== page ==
Freeciv's default interface language is English but it has also been localised (i.e. translated) for a number of languages. As of 2.5.1, the following translations exist (bold shows translations that are complete for core messages). There are also Wikis in some of these languages or dedicated project/support pages on external sites in some cases.
- Arabic (ar) : العربية
- Brazilian Portuguese (pt_BR) : Português
- Bulgarian (bg)
- Catalan (ca) : Català
- Chinese (simplified, zh_CN)
- Chinese (traditional, zh_TW)
- Czech (cs) : Česky
- Danish (da) : Dansk
- Dutch (nl) : Nederlands
- English (British; en_GB)
- Esperanto (eo) : Esperanto
- Estonian (et)
- Farsi (fa)
- Finnish (fi) : Suomi
- French (fr) : Français
- German (de) : Deutsch
- Greek (el)
- Hebrew (he)
- Hungarian (hu) : Magyar
- Indonesian (id)
- Irish (ga)
- Italian (it) : Italiano
- Japanese (ja) : 日本語
- Korean (ko) : 한국어
- Lithuanian (lt)
- Norwegian (Bokmål; nb/no) : Norsk
- Polish (pl) : Polski
- Portuguese (pt) : Português
- Romanian (ro) : Română
- Russian (ru) : Русский
- Scots Gaelic (gd): Fòram na Gàidhlig
- Serbian (sr) : српски
- Swedish (sv) : Svenska
- Spanish (es) : Español
- Turkish (tr) : Türkçe
- Ukrainian (uk)
Freeciv's localisation relies on volunteers. See Translations for how to help out (including adding new languages).
In version 2.3.1 and later, when you run the installer, you'll be given the opportunity to choose a different language during the installation process. Just make sure you put a tick against the code of your language (see the list above).
A couple of other ways to do this are shown below. (You might need these if you're running an older version, or if you want to change the language after installation.)
Changing the Target path
This is probably the easiest way for most users. Note you may need Admin rights on your computer to use this option.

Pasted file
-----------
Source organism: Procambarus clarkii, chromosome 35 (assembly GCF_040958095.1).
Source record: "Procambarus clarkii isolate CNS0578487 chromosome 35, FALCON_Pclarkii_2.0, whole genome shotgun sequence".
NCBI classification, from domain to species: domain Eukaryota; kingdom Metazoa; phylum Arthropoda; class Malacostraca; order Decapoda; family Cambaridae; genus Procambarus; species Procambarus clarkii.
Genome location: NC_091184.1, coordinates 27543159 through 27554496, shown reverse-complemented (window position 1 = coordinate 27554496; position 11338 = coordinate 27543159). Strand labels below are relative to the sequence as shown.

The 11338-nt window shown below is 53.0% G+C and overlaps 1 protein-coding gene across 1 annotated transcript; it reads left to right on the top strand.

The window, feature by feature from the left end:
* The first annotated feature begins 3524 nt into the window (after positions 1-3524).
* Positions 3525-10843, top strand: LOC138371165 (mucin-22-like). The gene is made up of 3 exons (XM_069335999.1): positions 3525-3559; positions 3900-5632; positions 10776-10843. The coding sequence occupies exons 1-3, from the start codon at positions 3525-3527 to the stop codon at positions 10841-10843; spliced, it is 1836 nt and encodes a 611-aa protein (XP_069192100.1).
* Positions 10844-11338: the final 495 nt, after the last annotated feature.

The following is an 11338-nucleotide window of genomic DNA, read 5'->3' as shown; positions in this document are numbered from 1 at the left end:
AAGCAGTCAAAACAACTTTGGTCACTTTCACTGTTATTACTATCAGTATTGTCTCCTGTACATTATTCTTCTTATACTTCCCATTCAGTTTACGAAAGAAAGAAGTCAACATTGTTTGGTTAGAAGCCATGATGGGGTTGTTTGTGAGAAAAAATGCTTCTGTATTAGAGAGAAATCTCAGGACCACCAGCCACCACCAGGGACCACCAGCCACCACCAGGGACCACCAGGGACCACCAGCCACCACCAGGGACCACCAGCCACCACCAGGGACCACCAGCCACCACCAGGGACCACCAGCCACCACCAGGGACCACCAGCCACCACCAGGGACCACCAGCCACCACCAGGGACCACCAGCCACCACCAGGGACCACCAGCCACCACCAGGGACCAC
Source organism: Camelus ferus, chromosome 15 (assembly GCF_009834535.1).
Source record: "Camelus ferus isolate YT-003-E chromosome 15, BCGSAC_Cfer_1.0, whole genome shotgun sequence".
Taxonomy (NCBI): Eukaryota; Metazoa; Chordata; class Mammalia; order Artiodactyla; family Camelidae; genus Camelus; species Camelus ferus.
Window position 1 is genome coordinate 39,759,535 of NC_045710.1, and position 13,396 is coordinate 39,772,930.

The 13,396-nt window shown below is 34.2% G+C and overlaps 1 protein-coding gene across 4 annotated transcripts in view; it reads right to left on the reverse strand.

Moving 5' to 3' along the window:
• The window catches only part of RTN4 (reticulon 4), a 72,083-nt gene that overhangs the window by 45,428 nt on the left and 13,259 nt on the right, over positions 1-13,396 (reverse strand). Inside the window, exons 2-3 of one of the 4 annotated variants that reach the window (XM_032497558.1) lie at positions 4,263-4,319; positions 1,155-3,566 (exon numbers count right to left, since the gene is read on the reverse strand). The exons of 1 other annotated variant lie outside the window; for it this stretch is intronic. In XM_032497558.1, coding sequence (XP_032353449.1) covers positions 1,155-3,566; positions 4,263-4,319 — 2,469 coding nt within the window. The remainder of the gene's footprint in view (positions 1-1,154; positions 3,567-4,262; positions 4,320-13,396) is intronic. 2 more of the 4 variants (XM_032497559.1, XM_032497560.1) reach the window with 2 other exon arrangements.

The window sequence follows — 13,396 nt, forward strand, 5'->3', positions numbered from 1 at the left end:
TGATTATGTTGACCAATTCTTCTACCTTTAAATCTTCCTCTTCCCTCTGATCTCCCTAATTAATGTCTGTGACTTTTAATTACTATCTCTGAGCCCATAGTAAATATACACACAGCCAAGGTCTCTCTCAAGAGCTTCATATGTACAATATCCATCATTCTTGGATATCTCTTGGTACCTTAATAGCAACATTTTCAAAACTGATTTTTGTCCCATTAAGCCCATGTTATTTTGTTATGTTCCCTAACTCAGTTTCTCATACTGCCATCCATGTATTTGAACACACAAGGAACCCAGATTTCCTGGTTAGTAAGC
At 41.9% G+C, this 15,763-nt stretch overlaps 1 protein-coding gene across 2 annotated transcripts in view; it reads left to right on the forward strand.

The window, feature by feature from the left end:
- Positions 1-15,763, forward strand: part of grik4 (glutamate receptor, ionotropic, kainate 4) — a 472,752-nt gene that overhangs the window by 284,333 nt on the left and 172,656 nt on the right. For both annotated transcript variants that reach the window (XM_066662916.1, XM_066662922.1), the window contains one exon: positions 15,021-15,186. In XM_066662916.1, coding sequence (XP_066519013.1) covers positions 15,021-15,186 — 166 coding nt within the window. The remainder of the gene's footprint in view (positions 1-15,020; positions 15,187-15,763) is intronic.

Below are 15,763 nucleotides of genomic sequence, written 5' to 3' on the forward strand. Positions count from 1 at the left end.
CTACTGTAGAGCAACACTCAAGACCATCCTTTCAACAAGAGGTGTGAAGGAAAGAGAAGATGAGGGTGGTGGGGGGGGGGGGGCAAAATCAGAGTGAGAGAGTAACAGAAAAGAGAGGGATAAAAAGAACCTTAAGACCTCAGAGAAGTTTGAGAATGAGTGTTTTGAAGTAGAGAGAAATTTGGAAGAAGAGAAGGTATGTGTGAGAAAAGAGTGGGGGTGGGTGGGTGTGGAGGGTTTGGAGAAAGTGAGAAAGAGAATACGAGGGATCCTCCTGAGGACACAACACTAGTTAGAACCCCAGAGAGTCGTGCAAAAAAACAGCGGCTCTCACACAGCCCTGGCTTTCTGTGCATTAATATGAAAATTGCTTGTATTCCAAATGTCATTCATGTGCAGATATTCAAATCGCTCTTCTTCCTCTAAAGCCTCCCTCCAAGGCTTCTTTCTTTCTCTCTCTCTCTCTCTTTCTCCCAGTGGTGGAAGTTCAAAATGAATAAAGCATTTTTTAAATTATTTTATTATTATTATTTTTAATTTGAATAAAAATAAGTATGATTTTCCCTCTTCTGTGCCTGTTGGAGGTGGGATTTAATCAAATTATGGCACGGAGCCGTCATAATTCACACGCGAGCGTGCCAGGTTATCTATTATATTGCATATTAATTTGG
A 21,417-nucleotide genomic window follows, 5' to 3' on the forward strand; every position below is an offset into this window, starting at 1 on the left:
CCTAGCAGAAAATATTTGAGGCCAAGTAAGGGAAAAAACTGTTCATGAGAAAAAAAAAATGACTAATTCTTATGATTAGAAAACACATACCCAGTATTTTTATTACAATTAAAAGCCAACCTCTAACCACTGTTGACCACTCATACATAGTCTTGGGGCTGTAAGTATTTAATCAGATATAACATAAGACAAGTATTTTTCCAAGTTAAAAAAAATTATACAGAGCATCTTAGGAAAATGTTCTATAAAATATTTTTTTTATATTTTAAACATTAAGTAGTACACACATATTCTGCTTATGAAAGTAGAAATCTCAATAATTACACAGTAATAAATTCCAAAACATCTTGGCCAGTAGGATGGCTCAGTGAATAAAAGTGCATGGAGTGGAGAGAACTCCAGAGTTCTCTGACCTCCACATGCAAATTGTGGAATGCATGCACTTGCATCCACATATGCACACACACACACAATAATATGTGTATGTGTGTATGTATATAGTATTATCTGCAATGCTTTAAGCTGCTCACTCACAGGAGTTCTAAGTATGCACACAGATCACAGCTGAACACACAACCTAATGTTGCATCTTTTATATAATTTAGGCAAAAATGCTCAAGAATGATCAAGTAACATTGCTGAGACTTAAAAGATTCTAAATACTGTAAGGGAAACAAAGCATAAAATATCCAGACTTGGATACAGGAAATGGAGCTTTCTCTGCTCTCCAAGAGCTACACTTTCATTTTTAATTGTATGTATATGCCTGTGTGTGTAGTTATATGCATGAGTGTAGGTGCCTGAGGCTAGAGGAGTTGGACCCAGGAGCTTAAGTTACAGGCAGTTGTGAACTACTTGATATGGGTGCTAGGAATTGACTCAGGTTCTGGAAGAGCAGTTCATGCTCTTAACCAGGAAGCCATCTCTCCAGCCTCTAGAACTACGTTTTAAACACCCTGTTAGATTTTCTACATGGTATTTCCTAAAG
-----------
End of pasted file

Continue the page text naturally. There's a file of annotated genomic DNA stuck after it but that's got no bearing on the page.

- Click Start
- Navigate to where the Freeciv installation is, usually Start > Program Files > Freeciv 2.3.0 (GTK+ client) > Freeciv. Right click on Freeciv (next to the globe).
- Left-click Properties. Under the Shortcut tab, you can see the path of the file. By default, this points to auto, which checks the language of your operating system.
- Change auto to gd (if you want Scots Gaelic for example) and click OK.
- Start the program normally from Program Files, the interface is now in the language you selected.
Using the command prompt
This is slightly more complicated but should work even if you don't have admin rights on your computer.
- Click Start
- Enter cmd
- Change to the directory in which you installed Freeciv. Usually this involves the cd .. command to get to the top level, followed by cd Program Files and cd Freeciv-2.3.0-gtk (if you installed it in the default installation directory). Note you can use the Tab Key to autocomplete a line, for example by typing cd free and the hitting the Tab Key.
- To start the game in Scots Gaelic (gd), enter .\freeciv-gtk2.cmd gd
To avoid having to do that, you can create a .bat file. Open a text editor like Notepad and copy and paste the following code:
cd Program Files (x86)
cd Program Files
Then save it as freeciv.bat Now all you have to do is double-click the file and it will start in your chose language. Note that the above code gd stands for Scots Gaelic. To start it in a different language, pick the right code out of the list above and replace the gd with it.
Also note that if you installed it somewhere else (for example Documents and Settings/UserName/Application Data/My Documents/Freeciv-2.3.0-gtk2), then you have to change the cd path accordingly.
Assuming that the game is running on your system (for installation on Mac OSX see this page), the following should work to play a certain language. Note that depending on the availability of certain components of X11 in your desired language, some buttons may appear in English.
- Open Terminal
- Launch the Freeciv client with LANG=gd LANGUAGE=gd freeciv-gtk2
To launch the Freeciv server:
- Open Terminal
- Launch the Freeciv server with LANG=gd LANGUAGE=gd freeciv-server
- Connect to server with client
Under Linux, Freeciv should automatically use the same language as the rest of the system. For instance, if you have configured your Linux installation to use Chinese as its language, Freeciv should use its Chinese localisation.
For instance, under Ubuntu, you can install new languages and select which one the system will use under System > Administration > Language Support (in Ubuntu 10.04 at least).
If your Linux distribution does not currently have a localisation for your language, it may not be possible to use Freeciv's localisation for that language, even if it has one. However, you could try something like the following, if you want to play it in French for example:
LANG=fr_FR.utf-8 LANGUAGE=fr freeciv-gtk2
Note that you must install the program for the localization to work. The fcgui/fcser scripts of the source directory will use the installed localization, not the localization of the source directory.